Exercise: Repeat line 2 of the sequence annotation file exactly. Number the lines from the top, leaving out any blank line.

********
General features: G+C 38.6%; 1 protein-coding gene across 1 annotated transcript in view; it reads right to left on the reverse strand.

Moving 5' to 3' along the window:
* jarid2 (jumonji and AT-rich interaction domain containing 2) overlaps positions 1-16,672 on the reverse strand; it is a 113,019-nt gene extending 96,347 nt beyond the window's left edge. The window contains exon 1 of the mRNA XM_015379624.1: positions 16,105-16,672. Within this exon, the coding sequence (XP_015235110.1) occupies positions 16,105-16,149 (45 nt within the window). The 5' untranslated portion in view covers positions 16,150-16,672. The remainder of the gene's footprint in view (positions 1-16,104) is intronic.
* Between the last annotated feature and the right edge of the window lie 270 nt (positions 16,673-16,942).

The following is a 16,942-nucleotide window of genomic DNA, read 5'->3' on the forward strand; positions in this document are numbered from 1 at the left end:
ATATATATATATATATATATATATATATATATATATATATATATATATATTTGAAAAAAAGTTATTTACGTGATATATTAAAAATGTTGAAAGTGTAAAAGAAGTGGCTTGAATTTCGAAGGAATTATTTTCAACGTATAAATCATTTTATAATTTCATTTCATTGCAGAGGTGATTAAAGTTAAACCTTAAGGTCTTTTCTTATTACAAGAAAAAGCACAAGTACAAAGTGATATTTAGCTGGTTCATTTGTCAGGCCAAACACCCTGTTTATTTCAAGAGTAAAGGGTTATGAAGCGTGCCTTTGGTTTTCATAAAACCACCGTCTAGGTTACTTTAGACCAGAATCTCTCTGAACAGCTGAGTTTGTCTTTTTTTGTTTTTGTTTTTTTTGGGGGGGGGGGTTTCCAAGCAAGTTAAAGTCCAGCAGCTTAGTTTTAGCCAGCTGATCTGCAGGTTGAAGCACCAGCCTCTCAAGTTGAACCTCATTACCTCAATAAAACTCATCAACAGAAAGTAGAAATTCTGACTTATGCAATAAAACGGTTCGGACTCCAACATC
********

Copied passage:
Moving 5' to 3' along the window: